In performing thermal analyses of geological samples by such methods, it is important to be able to heat the sample to an accurately-determined temperature at a chosen rate of temperature increase. New pyrolysis instruments which are designed for controlled thermal extraction are commercially available but these are generally expensive. Most researchers who are interested in the above analysis have gas chromatography instruments which can perform the analysis of hydrocarbons but which are not capable of heating the sample at a uniform rate as required in the above thermal analysis method. It is thus an object of the invention to provide a universal injection system adapter for a gas chromatograph for thermal analyses.
It is a further object of the invention to provide an adapter for a gas chromatograph or other analytical instrument which provides additional temperature-programming capability to the instrument.
According to the invention, an adaper device for a gas chromatograph or other analytical instrument is provided comprising a first section and a second section, said first section including a sample chamber, means for heating the sample chamber including means for operatively associating the heating means to a temperature control means, a carrier gas inlet to the sample chamber, a sample inlet at one end of the sample chamber and an gas outlet at the opposite end of the sample chamber, and the second section comprising means for defining a gas flow path and for absorbing heat from an exterior heat source thereby preventing gas condensation in the gas flow path, the gas flow path extending openly from the sample chamber outlet. According to a preferred embodiment the first section also includes means for cooling the sample chamber such as an annular space for cooling gas flow in indirect heat exchange with the sample chamber, the annular space being defined by the sample chamber exterior and a jacket surrounding and spaced apart from the sample chamber. The adapter device may be fitted with a securing means such as a guide pin which can also be used to secure the device to the analytical instrument.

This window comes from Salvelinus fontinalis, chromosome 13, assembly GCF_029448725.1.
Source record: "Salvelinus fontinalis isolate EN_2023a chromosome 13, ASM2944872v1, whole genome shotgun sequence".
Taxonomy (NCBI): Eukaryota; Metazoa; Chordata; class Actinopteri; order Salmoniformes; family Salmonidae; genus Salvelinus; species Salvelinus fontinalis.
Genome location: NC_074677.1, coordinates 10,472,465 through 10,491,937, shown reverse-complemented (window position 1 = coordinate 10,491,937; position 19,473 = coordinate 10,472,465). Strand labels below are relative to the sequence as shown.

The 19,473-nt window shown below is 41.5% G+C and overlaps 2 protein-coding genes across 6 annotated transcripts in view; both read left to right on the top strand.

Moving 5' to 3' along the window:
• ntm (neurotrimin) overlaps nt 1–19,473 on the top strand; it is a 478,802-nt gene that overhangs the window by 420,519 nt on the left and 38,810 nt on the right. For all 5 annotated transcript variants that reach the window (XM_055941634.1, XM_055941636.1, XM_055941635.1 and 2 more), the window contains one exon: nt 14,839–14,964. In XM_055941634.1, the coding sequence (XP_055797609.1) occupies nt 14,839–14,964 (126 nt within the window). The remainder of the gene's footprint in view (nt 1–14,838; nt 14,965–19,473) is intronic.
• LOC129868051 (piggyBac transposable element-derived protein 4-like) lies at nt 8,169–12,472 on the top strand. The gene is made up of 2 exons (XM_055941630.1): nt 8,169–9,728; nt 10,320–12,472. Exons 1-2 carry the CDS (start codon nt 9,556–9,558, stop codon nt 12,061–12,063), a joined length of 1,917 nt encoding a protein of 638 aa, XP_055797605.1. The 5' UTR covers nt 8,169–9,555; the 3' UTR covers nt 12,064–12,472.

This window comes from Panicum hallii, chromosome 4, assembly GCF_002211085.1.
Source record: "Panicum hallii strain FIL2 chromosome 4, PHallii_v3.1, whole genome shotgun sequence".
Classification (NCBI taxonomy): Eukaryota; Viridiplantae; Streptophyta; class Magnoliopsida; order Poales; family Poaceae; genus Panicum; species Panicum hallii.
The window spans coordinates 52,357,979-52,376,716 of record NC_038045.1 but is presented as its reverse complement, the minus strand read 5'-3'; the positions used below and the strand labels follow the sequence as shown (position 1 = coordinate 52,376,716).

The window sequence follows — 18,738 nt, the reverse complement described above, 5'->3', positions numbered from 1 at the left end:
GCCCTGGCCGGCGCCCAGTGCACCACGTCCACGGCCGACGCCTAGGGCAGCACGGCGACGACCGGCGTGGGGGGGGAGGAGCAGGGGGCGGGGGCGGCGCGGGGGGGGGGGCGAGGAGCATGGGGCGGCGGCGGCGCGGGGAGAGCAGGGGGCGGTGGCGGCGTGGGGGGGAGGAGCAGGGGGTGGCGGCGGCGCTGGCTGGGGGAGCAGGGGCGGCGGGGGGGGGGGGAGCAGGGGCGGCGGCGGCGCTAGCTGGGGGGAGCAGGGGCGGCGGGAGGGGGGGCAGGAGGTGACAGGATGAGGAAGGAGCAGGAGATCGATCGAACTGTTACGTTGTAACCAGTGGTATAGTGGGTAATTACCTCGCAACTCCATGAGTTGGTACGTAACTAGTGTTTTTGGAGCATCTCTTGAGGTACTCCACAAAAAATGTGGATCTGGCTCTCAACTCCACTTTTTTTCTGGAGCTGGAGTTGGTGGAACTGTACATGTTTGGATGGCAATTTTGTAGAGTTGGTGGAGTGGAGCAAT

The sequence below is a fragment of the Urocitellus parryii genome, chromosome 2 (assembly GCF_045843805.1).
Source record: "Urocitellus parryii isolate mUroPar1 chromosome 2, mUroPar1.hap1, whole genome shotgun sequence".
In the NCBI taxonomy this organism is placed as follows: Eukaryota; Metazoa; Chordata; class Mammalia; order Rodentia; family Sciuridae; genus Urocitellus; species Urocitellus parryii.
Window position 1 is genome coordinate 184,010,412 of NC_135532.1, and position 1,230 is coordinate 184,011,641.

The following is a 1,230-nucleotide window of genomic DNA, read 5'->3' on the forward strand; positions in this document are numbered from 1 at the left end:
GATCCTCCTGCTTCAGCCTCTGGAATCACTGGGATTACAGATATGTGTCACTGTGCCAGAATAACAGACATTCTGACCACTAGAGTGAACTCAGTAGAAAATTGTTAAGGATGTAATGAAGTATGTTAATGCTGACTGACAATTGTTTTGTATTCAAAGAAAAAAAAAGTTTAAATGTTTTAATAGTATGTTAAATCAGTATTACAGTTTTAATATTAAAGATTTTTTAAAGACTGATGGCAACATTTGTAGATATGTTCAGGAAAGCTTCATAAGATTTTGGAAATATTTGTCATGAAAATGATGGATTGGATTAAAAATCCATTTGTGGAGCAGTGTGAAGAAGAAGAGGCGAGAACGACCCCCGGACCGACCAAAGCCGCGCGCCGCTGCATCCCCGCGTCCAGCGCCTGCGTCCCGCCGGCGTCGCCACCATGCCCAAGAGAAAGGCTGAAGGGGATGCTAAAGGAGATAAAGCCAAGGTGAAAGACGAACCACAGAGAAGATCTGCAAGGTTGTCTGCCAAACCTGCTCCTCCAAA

Further according to the invention, an adapter for a gas chromatograph or other analytical instrument is provided comprising at least one rigid tube having a first portion and a second portion, one end of the tube providing a sample inlet into a sample chamber and the opposite end of the tube providing an outlet having a smaller diameter than the sample inlet. If the adapter comprises more than a single continuous length of tubing, the plurality of tubular members are adjoined so as to provide a continuous linear flow path therethrough, which flow path may vary in diameter from the sample inlet to the opposing outlet. The first portion of the tube, defining the sample chamber, is surrounded by a jacket spaced apart from the tube and optionally containing means for admitting and removing a cooling fluid from an annular space between the tube and the jacket. A carrier gas inlet opens into the first portion of the tube, preferably in the sample inlet portion. The first tube portion is closely contacted along its exterior length by heating means and a temperature-sensing means such as a thermocouple, preferably in intimate contact with the first tube portion, through which a controller can be associated with the heating coil to provide temperature control. The second tube portion defines a flow path which extends from the outlet of the sample chamber to a gas outlet for the second tube portion. The second tube portion is of sufficient exterior radius to absorb heat from an exterior source and thereby prevent condensation of vapors in the flow path therein. The adapter device replaces a standard injector port for a gas chromatograph, the first tube portion optionally positioned exterior to a gas chromatograph oven and the second portion positioned within the gas chromatograph injector block or oven so as to draw heat therefrom.
FIG. 1 is an elevation of one embodiment of the invention apparatus.
FIG. 2 is an elevation of the apparatus of FIG. 1 rotated 90 the longitudinal axis.
FIG. 3 is a cross-sectional view taken along lines 3--3 of FIG. 2.
FIG. 4 is a cross-sectional view taken along lines 4--4 of FIG. 1.